For aerial photography see 43 Earth Resources and Remote Sensing. For related information see also 06 Aircraft Instrumentation, and 19 Spacecraft Instrumentation.
N89-27994*# Microtronics Associates, Pittsburgh, PA.
The use is described of cryogenically cooled, extrinsic silicon infrared detectors in an unconventional mode of operation which offers an unusually large dynamic range. The system performs intensity-to-frequency conversion at the focal plane via simple circuits with very low power consumption. The incident IR intensity controls the repetition rate of short duration output pulses over a pulse rate dynamic range of about 10(6). Theory indicates the possibility of monotonic and approx. linear response over the full dynamic range. A comparison between the theoretical and the experimental results shows that the model provides a reasonably good description of experimental data. Some measurements of survivability with very intense IR source were made on these devices and found to be very encouraging. Evidence continues to indicate that some variations in interpulse time intervals are deterministic rather than probabilistic.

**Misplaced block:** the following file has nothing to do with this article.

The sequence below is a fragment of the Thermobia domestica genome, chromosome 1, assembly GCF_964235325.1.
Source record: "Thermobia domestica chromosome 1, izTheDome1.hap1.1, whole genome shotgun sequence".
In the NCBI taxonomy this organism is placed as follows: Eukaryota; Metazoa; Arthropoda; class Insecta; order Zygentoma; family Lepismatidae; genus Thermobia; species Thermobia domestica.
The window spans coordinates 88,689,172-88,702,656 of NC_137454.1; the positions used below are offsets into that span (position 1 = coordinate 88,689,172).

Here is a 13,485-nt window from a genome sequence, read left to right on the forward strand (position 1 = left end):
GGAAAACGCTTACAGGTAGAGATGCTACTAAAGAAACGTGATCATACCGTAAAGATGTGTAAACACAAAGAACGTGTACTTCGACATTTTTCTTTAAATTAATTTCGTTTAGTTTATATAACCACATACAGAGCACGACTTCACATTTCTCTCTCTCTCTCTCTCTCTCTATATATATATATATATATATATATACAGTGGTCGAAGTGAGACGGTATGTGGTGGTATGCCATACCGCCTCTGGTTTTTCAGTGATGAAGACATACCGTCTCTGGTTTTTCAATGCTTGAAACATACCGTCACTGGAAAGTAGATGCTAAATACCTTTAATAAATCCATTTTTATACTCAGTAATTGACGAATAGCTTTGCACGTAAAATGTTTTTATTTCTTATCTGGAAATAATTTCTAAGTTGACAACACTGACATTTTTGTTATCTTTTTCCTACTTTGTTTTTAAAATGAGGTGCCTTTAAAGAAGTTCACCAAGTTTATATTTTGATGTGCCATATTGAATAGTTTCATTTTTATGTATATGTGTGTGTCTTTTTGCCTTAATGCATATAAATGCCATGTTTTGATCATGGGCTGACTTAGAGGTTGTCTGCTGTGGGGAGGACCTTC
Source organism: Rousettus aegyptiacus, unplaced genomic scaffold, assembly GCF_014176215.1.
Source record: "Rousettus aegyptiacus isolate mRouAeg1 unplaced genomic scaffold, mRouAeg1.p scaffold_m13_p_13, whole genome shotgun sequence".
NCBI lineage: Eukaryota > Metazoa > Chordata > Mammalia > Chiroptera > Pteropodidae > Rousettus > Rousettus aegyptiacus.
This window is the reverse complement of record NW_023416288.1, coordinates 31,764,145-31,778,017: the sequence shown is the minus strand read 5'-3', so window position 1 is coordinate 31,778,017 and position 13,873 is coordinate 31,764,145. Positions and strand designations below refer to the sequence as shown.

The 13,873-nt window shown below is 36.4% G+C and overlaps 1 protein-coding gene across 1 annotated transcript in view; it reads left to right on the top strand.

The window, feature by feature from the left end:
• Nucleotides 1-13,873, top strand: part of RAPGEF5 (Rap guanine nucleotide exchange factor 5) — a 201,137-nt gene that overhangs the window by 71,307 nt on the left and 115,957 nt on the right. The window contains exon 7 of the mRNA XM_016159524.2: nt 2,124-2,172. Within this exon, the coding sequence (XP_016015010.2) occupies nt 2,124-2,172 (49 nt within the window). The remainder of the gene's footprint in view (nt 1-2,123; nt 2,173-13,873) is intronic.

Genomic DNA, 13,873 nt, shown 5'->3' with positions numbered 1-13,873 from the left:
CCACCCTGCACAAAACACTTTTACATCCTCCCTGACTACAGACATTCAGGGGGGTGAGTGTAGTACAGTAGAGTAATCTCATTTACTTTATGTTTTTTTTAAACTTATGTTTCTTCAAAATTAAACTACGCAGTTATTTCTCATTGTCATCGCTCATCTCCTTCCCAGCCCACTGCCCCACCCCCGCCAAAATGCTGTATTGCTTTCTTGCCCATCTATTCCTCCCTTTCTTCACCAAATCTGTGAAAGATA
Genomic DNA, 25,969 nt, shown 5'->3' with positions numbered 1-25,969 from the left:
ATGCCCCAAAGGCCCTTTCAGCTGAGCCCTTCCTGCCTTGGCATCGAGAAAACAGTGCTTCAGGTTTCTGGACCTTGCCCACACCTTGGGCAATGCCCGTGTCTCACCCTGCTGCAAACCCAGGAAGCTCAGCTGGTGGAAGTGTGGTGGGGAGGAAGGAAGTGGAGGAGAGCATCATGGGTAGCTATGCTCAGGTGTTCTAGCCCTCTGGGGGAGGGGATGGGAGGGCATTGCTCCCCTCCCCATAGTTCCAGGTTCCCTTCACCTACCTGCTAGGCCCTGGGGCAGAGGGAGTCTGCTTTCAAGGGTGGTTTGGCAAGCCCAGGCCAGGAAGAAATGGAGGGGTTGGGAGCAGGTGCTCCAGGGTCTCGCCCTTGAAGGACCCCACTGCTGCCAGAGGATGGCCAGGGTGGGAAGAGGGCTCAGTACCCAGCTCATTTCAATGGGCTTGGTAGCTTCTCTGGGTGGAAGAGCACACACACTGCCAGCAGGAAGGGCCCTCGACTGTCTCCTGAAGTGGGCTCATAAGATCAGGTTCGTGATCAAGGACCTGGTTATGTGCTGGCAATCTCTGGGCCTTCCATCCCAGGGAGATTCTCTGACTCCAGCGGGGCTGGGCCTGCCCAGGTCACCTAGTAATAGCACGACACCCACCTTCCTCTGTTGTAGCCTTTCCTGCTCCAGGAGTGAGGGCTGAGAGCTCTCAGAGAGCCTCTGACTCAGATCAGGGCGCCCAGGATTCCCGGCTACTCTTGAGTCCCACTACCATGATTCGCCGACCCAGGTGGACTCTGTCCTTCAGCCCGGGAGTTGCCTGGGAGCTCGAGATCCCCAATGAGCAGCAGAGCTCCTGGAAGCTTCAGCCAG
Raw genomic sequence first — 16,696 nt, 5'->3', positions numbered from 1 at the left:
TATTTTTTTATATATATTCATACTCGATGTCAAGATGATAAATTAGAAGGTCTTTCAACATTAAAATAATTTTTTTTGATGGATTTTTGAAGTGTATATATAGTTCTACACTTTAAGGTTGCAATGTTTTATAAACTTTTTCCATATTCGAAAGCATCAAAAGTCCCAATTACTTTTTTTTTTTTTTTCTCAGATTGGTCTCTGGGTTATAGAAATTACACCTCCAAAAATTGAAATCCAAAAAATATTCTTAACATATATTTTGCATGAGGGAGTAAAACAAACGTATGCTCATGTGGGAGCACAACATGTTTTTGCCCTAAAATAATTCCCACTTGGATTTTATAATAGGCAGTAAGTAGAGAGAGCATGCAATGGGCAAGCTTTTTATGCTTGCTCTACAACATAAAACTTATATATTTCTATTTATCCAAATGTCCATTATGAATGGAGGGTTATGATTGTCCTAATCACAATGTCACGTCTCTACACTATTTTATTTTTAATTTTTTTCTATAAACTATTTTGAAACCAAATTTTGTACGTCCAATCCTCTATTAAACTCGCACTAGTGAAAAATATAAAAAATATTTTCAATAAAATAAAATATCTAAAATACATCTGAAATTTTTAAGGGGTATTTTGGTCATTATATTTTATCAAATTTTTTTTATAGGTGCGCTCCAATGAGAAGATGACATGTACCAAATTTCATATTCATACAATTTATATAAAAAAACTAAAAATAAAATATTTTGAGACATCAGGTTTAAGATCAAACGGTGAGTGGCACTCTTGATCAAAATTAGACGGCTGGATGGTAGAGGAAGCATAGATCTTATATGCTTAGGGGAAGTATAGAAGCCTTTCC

N89-27997# Notre Dame Univ., IN. Dept. of Physics. SCINTILLATING FIBER DETECTOR DEVELOPMENT FOR THE SSC Annual Progress Report Randal C. Ruchti 29 May 1989 (Contract DE-ACO2-87ER-40372) (DE89-013118; DOE/ER-40372/02) Avail: NTIS HC A03/MF A01